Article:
Combatting COVID learning loss: Update on 2021-2022 school year
Since announcing our Pandemic Education Response in early 2021, KidsVoice has implemented a focused effort to address the needs of our school-aged clients whose education progress has been most significantly impacted by the pandemic. We have devoted a team of attorneys to research, identify, address, and—when necessary—litigate cases where clients have not received required services and supports.
The 2021-2022 school year was a crucial time to ensure that our clients did not fall further behind their peers due to pandemic learning loss. Our clients—children who have active dependency cases in juvenile court due to allegations of abuse and/or neglect in their home—are among some of the most vulnerable students in the country.
Our Pandemic Education Response team, in collaboration with other KidsVoice education attorneys, provided pandemic-related reviews and advocacy for nearly 450 clients. We prioritized clients with special education needs, students in school districts that struggled to respond effectively to the pandemic, and students with complex educational needs, such as autism.
Pandemic learning loss isn’t over — KidsVoice addresses overdue services
Many of our clients experienced prolonged periods of remote learning during the pandemic due to socioeconomic disparities. These vulnerable students missed out on crucial in-person access to their teachers, special education services, school nurses, mental health counseling, reliable meals—and a sense of safety and stability. Pandemic learning loss has hit them hardest.
This academic year, as schools transitioned back to in-person learning, KidsVoice advocacy shifted as well. We aggressively advocated for state-mandated COVID-19 Compensatory Services (CCS) on behalf of hundreds of students who experienced learning loss due to missed or delayed services, fewer supports and accommodations, and loss of instructional time that special education students rely on.
In addition to addressing the needs of existing clients, when KidsVoice receives new clients, we assess whether they have pandemic-related special education needs so that we can address those needs proactively.
As KidsVoice has grown our pandemic education response, strengthened our relationships with schools districts, and litigated more cases, we are seeing that our clients are getting more positive results, more quickly.
For example, when high schooler Kristina* struggled in her return to in-person school after a year and a half of social isolation from remote learning, KidsVoice worked with an assessment and training team to create recommendations to address her mental and physical health as well as academic needs. These were implemented in the classroom and helped Kristina finish the school year strong.
John*, 8, has experienced significant abuse and his school is required by law to provide therapeutic support. He did not receive these services during remote learning and suffered a mental health crisis. This year, KidsVoice advocacy led to compensatory services encompassing a year-round support plan that is helping John catch up academically, address his mental health and emotional needs, and enjoy classic childhood experiences through an emotional support summer camp.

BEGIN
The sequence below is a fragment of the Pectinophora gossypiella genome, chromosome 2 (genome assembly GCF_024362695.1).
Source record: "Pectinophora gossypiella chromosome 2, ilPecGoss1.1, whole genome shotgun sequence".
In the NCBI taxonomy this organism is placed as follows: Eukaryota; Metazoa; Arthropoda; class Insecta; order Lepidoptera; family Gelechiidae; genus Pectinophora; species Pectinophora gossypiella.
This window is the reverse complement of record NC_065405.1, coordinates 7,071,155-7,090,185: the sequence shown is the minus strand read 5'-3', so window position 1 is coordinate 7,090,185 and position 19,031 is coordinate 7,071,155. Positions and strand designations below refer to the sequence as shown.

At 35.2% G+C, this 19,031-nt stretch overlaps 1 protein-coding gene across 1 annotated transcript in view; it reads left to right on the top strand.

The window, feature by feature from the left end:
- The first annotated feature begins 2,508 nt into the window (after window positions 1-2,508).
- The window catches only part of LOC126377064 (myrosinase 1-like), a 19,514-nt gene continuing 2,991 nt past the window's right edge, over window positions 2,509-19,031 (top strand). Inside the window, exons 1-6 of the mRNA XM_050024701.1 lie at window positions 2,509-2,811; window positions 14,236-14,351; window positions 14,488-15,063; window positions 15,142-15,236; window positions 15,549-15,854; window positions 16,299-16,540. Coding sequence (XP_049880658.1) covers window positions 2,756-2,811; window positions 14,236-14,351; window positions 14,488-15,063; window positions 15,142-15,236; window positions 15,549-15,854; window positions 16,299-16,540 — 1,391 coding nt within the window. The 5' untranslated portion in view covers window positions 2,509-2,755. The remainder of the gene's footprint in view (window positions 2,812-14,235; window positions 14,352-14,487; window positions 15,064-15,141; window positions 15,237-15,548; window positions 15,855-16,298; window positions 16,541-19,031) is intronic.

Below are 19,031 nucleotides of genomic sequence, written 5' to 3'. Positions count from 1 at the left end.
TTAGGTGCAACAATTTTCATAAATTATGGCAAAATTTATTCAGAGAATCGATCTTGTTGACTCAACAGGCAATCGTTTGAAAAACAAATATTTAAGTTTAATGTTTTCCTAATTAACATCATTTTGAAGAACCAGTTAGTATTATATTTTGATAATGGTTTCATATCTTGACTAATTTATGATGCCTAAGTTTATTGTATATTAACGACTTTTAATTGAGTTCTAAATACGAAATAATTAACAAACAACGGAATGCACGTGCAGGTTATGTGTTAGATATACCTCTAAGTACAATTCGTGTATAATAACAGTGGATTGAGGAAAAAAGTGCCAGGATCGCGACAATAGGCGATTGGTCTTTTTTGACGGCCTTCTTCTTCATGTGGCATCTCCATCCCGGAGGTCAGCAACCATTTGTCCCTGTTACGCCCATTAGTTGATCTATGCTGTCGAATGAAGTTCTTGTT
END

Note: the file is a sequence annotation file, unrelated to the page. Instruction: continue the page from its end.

Observing her 15-year-old grandson during remote learning, Marquan*’s grandmother realized he was severely behind his peers. When his school district said it would be at least six months before they could do an assessment, KidsVoice knew Marquan couldn’t wait that long and arranged for an independent evaluator. As a result, Marquan was able to attend a specially equipped supportive school program for students with autism months earlier than he would have otherwise. Now, Marquan feels successful in school for the first time in his life.
Why educational advocacy is critical for foster youth
Youth in foster care face many educational challenges.
When children enter foster care, many are already behind academically due to no fault of their own. They may have chronic absences because there is no one else to look after younger siblings. They may be sleeping in homeless shelters or couch surfing and can’t make their bus. When they are in school, it may be hard to focus as they worry about instability or abuse in their homes.
Many children in foster care also have unaddressed learning disabilities before entering care. Among KidsVoice’s school-age clients, 35% receive special education services, more than double the national average.
Other setbacks can include disruptions to education because of changes to where the child is living—changing schools can result in up to 3-6 months of lost educational progress.
These challenges often lead to poor educational outcomes: only about 50% of foster youth will successfully graduate from high school. Less than 5% will earn a bachelor’s degree. Disrupted education can also affect their lives in other ways, creating gaps in social and life skills and limiting career opportunities.
KidsVoice is dedicated to defending the right to a high-quality education for all our clients. In the 2022-23 school year, KidsVoice will continue to advocate for our clients with disabilities to receive the special education services and accommodations they are entitled to, recoup learning losses, and get back on track to receive the education needed to reach their potential.
Education is just one part of KidsVoice’s multi-faceted approach to advocacy. Learn more about KidsVoice and our work in the About section.
Courtesy of KidsVoice